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Tsiolkovsky's rocket equation question 
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#1
Nov2612, 06:20 PM

P: 22

How would the equation look if instead of knowing the effective exhaust velocity we knew the force the exhaust was exerting on the rocket.
The equation is: [tex] \Delta V = v_e * ln(\dfrac{m_0}{m_1}) [/tex] would [tex] \Delta V [/tex] still be proportional to the log of the initial mass over the final mass? http://en.wikipedia.org/wiki/Tsiolko...ocket_equation 


#2
Nov2612, 07:06 PM

Sci Advisor
P: 2,470

[itex]\Delta v[/itex] does not depend on thrust. Only on I_{sp} of the propellant. As long as I_{sp} is some constant, the [itex]\Delta v[/itex] will always be proportional to natural log of the mass ratio.



#3
Nov2612, 07:22 PM

P: 22

ah k. i followed the link to specific impulse and it helped me understand.
http://en.wikipedia.org/wiki/Specific_impulse 


#4
Nov2712, 02:34 PM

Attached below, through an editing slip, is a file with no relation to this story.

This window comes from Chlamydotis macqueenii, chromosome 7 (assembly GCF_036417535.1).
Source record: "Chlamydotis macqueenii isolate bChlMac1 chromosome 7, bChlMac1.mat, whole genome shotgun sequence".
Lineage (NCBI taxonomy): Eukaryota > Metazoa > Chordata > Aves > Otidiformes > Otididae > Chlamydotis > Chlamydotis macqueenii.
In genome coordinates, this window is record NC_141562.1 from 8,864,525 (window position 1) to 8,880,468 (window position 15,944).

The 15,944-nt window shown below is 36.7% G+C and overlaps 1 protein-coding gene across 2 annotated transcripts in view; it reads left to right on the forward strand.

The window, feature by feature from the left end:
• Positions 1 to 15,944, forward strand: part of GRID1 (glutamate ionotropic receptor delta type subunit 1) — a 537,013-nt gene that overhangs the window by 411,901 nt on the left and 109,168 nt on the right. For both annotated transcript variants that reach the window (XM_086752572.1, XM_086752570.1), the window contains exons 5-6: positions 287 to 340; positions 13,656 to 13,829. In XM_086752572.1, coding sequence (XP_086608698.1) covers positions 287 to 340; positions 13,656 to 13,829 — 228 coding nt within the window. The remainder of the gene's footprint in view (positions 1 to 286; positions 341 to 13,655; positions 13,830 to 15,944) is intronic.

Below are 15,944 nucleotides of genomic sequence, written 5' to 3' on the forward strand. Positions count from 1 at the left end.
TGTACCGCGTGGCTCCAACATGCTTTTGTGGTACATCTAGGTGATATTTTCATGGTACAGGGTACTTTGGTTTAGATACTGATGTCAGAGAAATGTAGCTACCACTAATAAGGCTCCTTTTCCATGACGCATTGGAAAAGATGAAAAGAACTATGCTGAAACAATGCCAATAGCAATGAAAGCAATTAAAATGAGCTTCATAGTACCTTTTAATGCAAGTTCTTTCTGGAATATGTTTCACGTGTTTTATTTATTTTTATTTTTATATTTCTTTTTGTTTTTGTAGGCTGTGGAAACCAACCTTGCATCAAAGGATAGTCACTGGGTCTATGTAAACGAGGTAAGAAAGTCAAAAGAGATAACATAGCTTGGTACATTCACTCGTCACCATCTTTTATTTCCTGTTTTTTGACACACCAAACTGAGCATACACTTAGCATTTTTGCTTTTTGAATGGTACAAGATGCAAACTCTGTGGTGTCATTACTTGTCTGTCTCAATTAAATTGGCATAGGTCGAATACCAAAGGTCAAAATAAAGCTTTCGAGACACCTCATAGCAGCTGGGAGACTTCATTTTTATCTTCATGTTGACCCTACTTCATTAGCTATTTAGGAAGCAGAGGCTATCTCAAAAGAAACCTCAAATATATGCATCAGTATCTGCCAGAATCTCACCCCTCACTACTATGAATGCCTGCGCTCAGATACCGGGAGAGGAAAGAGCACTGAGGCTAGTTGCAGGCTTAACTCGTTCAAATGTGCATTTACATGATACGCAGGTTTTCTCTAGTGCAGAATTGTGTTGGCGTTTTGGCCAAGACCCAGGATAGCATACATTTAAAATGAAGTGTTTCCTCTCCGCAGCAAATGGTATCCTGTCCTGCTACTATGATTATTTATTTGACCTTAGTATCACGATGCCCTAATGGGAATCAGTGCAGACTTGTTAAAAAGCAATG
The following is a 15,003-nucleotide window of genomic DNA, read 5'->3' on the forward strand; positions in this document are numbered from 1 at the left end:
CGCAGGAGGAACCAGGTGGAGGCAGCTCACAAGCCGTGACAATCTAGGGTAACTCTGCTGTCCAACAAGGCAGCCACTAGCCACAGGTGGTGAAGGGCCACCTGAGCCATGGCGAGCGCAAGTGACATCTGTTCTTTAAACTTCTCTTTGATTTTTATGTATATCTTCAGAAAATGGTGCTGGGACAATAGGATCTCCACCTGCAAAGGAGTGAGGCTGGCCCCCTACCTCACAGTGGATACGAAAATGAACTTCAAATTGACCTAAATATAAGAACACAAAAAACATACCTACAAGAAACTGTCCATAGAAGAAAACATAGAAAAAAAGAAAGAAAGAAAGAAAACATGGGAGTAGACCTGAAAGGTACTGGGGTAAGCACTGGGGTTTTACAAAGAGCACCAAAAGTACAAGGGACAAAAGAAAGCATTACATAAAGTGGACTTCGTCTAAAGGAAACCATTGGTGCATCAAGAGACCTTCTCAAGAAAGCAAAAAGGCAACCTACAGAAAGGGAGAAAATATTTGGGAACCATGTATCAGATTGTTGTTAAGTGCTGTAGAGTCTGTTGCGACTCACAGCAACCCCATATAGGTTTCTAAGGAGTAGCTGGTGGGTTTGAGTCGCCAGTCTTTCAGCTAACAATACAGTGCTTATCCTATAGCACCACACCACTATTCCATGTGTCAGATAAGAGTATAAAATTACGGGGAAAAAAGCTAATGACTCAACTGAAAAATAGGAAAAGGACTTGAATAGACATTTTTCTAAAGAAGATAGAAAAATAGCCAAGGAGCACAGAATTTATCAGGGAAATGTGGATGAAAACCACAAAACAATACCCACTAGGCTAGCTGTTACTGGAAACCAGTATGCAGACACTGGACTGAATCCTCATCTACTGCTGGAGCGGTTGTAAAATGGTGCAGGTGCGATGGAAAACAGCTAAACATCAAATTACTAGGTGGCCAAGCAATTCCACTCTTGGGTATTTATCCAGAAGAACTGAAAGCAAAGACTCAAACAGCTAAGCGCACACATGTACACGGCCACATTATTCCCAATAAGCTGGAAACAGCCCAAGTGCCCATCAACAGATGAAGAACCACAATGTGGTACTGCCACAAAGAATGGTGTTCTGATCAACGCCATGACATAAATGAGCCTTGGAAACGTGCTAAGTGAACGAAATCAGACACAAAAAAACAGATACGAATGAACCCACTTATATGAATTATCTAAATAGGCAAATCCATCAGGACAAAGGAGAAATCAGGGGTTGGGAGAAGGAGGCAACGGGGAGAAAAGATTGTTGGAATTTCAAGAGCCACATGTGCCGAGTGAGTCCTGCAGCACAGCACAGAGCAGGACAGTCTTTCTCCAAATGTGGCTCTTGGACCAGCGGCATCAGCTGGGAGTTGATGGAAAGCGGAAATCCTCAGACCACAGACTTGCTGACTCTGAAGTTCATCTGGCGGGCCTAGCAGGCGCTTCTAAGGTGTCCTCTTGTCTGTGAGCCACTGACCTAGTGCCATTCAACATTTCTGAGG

P: 1,008

Tsiolkovsky's rocket equation question



#5
Nov2712, 04:50 PM

Sci Advisor
P: 2,470

Depending on definition. For impulse per weight, v = I_{sp}*g. For impulse per mass, v = I_{sp}. Both conventions are used, mostly, depending on application. For rocket taking off from Earth's surface, I_{sp} per weight is a more directly useful quantity. For rocket accelerating in deep space, you just want the exhaust velocity, so I_{sp} per mass.



#6
Nov2712, 07:54 PM

P: 1,008

(Note that I use g_{0} rather than g  this is because no matter where you are in the solar system (or elsewhere), g_{0} = 9.8 m/s^{2}, and since it is a conversion factor rather than a variable, it is independent of the local gravity field) 


#7
Nov2712, 08:56 PM

Sci Advisor
P: 2,470

1) I_{sp} = dp/dw = (dp/dm)/g 2) I_{sp} = dp/dm = v_{e} Both are used in the literature and you differentiate by the units. First definition gives you units of inverse seconds. Second definition gives you units of m/s and is identical to exhaust velocity for a conventional rocket. 


#8
Nov2712, 09:10 PM

P: 1,008

I've never seen the second one called I_{sp}  everywhere I've seen it used, it was called effective exhaust velocity. If it is called I_{sp} anywhere, it is at least a somewhat nonstandard usage. Also, just because I'm in a somewhat nitpicky mood at the moment, it's not necessarily identical to exhaust velocity. It's identical to exhaust velocity if and only if the nozzle is perfectly expanded (and thus the pressure thrust is zero). Otherwise, there will be a difference between effective exhaust velocity and actual exhaust velocity.



#9
Nov2712, 09:18 PM

Mentor
P: 15,066




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